US Coast Guard evaluating diesel outboards; final report due June 2018
Proposed LCFS pathway for recycled beverage-derived ethanol

California ARB fines two companies $507K for selling illegal aftermarket parts for cars & trucks

The California Air Resources Board reached settlements with Derive Systems, Inc., and Hypertech, Inc. to resolve violations of the California Health and Safety Code related to the advertising and sales of illegal aftermarket performance parts in California, especially tuner products made for diesel pick-up truck engines.

Florida-based Derive Systems, Inc., is the parent company of performance part manufacturer Bully Dog Technologies, LLC. Derive paid $281,840 to resolve the sale of diesel and gasoline aftermarket parts illegally sold by Bully Dog in California from 2010 through 2012.

The affected parts replaced original emission components on cars and trucks such as the intake and exhaust systems, or employed different engine calibration software to increase vehicle power.

The parts had not been evaluated by CARB to demonstrate that they did not negatively impact the vehicle’s emissions. As a result, it is illegal to sell or install them on consumer vehicles in California.

As directed by the settlement agreement, Derive Systems paid $211,380 to the California Air Pollution Control Fund, which supports efforts to decrease air pollution through education and the adoption of cleaner technologies. The remaining $70,460 was directed towards a Supplemental Environmental Project to reduce emissions from diesel engines and school buses.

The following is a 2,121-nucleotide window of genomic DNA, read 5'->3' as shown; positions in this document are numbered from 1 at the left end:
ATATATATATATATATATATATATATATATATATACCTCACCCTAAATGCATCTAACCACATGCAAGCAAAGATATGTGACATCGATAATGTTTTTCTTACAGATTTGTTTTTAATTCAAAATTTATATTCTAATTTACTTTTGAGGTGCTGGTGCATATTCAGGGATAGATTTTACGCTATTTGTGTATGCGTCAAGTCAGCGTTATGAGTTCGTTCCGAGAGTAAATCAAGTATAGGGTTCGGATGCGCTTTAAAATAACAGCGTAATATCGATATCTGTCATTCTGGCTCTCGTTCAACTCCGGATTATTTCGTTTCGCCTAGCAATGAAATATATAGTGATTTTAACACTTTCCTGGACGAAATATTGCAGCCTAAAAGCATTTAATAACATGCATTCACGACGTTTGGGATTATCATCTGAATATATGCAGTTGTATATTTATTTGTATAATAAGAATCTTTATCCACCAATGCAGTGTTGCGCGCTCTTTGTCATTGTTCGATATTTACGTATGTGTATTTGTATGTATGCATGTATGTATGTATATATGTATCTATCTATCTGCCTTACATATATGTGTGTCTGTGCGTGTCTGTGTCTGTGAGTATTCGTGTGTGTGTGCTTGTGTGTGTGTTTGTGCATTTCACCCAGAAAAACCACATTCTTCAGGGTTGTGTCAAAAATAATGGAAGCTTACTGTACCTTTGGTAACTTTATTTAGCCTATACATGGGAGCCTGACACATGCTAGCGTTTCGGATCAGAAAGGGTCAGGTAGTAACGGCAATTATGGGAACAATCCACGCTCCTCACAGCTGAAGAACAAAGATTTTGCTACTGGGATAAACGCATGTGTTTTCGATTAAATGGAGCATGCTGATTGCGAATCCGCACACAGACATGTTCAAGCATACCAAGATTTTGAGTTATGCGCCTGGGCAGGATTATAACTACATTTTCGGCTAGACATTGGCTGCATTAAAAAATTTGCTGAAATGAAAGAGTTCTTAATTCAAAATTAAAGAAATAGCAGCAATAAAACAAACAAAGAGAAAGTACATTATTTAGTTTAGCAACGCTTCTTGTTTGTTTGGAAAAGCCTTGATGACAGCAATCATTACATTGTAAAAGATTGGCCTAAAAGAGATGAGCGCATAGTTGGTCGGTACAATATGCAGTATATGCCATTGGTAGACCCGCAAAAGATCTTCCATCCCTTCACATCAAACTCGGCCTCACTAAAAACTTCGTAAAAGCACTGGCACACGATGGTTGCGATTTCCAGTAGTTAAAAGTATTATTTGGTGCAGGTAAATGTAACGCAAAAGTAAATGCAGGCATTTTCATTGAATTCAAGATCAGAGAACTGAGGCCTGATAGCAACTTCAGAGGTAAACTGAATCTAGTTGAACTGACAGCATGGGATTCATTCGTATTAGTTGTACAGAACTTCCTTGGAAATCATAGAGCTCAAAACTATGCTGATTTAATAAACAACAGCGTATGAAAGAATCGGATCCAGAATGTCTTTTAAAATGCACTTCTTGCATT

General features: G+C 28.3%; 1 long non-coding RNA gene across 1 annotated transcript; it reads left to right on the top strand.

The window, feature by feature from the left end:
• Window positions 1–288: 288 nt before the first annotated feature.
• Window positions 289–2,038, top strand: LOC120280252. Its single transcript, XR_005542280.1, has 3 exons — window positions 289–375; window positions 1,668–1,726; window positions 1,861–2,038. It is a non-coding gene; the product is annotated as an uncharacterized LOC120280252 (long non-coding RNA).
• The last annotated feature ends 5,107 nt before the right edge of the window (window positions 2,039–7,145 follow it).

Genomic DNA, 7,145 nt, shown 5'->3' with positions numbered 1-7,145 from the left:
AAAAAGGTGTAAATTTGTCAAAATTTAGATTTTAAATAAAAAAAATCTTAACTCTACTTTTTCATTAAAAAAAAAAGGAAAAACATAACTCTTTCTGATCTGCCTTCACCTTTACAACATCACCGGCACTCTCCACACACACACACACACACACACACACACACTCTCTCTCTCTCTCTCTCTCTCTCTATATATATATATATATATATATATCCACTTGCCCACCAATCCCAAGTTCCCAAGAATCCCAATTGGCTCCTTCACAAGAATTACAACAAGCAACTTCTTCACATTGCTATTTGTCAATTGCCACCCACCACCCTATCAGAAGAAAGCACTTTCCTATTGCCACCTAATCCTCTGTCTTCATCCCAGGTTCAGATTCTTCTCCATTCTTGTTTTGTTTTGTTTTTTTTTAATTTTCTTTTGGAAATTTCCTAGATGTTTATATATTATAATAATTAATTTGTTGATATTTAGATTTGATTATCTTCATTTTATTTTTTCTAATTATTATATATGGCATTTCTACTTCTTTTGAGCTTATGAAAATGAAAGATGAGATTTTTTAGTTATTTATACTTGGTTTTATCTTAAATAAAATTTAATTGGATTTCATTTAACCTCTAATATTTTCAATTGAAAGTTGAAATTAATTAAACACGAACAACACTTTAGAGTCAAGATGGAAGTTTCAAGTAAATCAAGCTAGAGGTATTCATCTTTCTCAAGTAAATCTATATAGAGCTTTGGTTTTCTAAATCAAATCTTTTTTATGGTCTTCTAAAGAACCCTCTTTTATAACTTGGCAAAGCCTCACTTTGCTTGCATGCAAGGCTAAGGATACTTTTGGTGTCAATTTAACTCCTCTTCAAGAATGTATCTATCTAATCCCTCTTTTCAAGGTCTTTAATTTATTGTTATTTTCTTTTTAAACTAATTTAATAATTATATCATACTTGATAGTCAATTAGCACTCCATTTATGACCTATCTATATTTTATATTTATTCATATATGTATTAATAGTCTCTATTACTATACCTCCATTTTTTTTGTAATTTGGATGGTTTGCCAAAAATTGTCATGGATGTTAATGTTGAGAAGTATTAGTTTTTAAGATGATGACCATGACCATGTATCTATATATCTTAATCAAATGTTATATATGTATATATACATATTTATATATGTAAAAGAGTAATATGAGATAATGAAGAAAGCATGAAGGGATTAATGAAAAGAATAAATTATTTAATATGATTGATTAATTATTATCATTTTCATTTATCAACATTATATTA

The company also agreed to institute a voluntary buyback program to recover these parts from its distributors, dealers and customers at no cost to consumers.

Hypertech, Inc., based in Bartlett, Tennessee, sold illegal diesel tuners/programmers, fuel pumps, thermostats and pressure regulators from 2011 through 2013. These parts were sold prior to receiving CARB certification to ensure compliance with emissions regulations.

As directed by the settlement agreement, Hypertech, Inc., paid $225,000 to the California Air Pollution Control Fund. The company is also implementing a buyback program.

Modified vehicles that no longer meet California’s emission requirements create higher amounts of smog-forming pollutants, which can lead to increased respiratory and cardiovascular hospitalizations and premature deaths for adults. They can also lead to more emergency room visits for children with asthma.


Verify your Comment

Previewing your Comment

This is only a preview. Your comment has not yet been posted.

Your comment could not be posted. Error type:
Your comment has been posted. Post another comment

The letters and numbers you entered did not match the image. Please try again.

As a final step before posting your comment, enter the letters and numbers you see in the image below. This prevents automated programs from posting comments.

Having trouble reading this image? View an alternate.


Post a comment

Your Information

(Name is required. Email address will not be displayed with the comment.)